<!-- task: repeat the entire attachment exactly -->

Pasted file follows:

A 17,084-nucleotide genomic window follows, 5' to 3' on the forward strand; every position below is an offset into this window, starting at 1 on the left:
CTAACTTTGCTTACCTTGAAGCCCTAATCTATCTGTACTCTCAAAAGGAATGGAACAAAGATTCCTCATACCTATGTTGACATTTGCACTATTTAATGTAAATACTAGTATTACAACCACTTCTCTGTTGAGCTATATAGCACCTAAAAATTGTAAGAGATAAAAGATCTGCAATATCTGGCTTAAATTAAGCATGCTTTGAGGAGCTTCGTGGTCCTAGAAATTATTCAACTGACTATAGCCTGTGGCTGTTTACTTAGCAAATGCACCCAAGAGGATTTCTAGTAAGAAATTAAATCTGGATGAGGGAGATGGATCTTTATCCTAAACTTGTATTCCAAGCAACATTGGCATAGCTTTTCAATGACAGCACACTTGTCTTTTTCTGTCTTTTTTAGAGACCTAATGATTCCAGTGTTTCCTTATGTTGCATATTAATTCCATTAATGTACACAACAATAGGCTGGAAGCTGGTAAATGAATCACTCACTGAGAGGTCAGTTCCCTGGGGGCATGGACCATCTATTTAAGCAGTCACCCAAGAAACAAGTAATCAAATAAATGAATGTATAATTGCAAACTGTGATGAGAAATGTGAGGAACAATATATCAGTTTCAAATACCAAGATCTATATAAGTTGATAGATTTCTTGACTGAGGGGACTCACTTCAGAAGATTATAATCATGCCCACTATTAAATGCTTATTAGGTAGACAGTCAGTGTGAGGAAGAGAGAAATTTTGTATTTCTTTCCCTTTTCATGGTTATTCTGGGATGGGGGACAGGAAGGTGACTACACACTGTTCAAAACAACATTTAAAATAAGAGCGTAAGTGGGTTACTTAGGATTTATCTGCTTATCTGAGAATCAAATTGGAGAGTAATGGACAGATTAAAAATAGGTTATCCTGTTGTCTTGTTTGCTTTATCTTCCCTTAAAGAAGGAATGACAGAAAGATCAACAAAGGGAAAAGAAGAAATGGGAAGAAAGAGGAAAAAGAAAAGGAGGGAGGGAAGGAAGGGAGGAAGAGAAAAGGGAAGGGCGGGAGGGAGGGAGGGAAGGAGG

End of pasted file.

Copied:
A 17,084-nucleotide genomic window follows, 5' to 3' on the forward strand; every position below is an offset into this window, starting at 1 on the left:
CTAACTTTGCTTACCTTGAAGCCCTAATCTATCTGTACTCTCAAAAGGAATGGAACAAAGATTCCTCATACCTATGTTGACATTTGCACTATTTAATGTAAATACTAGTATTACAACCACTTCTCTGTTGAGCTATATAGCACCTAAAAATTGTAAGAGATAAAAGATCTGCAATATCTGGCTTAAATTAAGCATGCTTTGAGGAGCTTCGTGGTCCTAGAAATTATTCAACTGACTATAGCCTGTGGCTGTTTACTTAGCAAATGCACCCAAGAGGATTTCTAGTAAGAAATTAAATCTGGATGAGGGAGATGGATCTTTATCCTAAACTTGTATTCCAAGCAACATTGGCATAGCTTTTCAATGACAGCACACTTGTCTTTTTCTGTCTTTTTTAGAGACCTAATGATTCCAGTGTTTCCTTATGTTGCATATTAATTCCATTAATGTACACAACAATAGGCTGGAAGCTGGTAAATGAATCACTCACTGAGAGGTCAGTTCCCTGGGGGCATGGACCATCTATTTAAGCAGTCACCCAAGAAACAAGTAATCAAATAAATGAATGTATAATTGCAAACTGTGATGAGAAATGTGAGGAACAATATATCAGTTTCAAATACCAAGATCTATATAAGTTGATAGATTTCTTGACTGAGGGGACTCACTTCAGAAGATTATAATCATGCCCACTATTAAATGCTTATTAGGTAGACAGTCAGTGTGAGGAAGAGAGAAATTTTGTATTTCTTTCCCTTTTCATGGTTATTCTGGGATGGGGGACAGGAAGGTGACTACACACTGTTCAAAACAACATTTAAAATAAGAGCGTAAGTGGGTTACTTAGGATTTATCTGCTTATCTGAGAATCAAATTGGAGAGTAATGGACAGATTAAAAATAGGTTATCCTGTTGTCTTGTTTGCTTTATCTTCCCTTAAAGAAGGAATGACAGAAAGATCAACAAAGGGAAAAGAAGAAATGGGAAGAAAGAGGAAAAAGAAAAGGAGGGAGGGAAGGAAGGGAGGAAGAGAAAAGGGAAGGGCGGGAGGGAGGGAGGGAAGGAGG